High Road to Culture in Flanders and the Netherlands


High Road to Culture in Flanders and the Netherlands

Bob van Reeth and the Demands of Architecture
For subscribers

Bob van Reeth and the Demands of Architecture

(Geert Bekaert) The Low Countries - 1995, № 3, pp. 148-152

This is an article from our print archives

Precisely because he has always resisted originality, Bob van Reeth is one of today' s most original architects. He does not fit into any school or movement, not even that of the traditionalists who reject all schools and trends. He was like that when still a student in the mid-sixties; he did not rebel against existing systems but went in search of the place where architecture could still be found in its freedom and necessity. He knew the fundamental strength of architecture from the brickyards of his native region, the banks of the Scheldt between Temse and Niel, and discovered its imaginative power in the sometimes bizarre outbuildings that proliferated behind conventional blocks of houses. His approach is primarily concerned not with the originality of an oeuvre but with the question that each new assignment asks of architecture.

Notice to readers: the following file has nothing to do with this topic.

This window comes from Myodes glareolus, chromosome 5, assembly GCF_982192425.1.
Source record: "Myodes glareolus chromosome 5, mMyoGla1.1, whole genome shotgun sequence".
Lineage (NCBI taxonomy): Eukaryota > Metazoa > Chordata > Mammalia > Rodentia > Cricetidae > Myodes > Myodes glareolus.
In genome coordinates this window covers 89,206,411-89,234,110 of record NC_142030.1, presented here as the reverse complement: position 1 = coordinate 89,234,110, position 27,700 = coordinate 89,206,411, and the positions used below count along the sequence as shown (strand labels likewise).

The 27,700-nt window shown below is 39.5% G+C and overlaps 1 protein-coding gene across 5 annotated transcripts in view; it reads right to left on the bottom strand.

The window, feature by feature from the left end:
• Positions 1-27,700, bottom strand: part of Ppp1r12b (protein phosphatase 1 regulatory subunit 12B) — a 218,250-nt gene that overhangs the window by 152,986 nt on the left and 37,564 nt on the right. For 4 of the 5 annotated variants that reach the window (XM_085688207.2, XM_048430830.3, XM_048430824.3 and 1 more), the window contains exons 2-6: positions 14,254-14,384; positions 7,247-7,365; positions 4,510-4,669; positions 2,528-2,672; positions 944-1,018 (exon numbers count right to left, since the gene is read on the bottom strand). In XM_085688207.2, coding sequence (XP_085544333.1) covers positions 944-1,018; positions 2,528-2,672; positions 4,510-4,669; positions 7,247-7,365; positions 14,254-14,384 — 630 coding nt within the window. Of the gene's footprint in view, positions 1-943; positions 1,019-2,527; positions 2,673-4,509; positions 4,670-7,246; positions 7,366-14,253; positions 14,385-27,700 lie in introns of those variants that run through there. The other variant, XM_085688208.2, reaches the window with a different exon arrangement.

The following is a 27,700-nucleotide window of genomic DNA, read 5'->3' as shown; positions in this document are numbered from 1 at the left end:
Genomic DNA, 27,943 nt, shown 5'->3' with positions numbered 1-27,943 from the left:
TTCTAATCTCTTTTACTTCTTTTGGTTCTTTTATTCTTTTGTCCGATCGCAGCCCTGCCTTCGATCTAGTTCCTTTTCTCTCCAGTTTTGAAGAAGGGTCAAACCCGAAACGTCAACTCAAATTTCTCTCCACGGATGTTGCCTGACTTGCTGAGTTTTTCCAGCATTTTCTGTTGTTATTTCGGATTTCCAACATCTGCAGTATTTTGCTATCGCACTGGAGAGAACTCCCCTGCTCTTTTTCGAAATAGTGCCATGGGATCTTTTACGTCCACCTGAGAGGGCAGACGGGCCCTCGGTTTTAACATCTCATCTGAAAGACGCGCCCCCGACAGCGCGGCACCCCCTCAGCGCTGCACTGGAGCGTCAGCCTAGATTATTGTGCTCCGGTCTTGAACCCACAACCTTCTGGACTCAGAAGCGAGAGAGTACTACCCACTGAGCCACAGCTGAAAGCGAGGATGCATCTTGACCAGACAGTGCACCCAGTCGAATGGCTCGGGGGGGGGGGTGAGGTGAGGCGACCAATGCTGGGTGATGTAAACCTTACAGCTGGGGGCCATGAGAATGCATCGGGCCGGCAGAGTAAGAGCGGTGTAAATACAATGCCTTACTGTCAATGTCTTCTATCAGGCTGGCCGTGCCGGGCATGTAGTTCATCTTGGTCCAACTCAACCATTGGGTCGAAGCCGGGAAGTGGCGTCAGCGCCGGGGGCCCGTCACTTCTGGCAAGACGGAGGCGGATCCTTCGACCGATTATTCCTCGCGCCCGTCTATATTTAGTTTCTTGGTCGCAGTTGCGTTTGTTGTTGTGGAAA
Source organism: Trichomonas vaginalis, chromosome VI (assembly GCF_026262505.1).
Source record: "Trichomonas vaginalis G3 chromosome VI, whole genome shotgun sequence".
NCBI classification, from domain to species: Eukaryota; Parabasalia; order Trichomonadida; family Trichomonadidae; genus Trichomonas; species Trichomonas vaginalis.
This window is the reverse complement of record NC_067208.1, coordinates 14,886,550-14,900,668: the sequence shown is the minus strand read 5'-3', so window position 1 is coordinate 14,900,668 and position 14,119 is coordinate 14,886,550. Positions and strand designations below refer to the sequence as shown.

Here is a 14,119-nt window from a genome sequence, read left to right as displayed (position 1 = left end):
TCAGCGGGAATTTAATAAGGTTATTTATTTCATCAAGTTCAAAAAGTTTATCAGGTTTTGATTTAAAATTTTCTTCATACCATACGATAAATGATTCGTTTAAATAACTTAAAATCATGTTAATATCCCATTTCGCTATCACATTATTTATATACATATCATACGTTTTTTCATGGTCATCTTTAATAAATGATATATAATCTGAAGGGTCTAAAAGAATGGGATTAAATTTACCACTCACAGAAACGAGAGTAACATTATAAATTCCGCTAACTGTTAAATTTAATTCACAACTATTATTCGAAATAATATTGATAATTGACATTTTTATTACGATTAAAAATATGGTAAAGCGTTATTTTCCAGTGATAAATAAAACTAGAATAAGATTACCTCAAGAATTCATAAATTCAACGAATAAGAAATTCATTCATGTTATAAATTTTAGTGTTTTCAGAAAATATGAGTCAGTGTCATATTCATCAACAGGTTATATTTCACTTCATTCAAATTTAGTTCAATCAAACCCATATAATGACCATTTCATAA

Continue reading?

The article you want to access is behind a paywall. You can purchase this article or subscribe to access all the low countries articles.




Sign in

Register or sign in to read or purchase an article.


You are visiting this website through a public account.
This allows you to read all articles, but not buy any products.

Important to know

When you subscribe, you give permission for an automatic re-subscription. You can stop this at any time by contacting emma.reynaert@onserfdeel.be.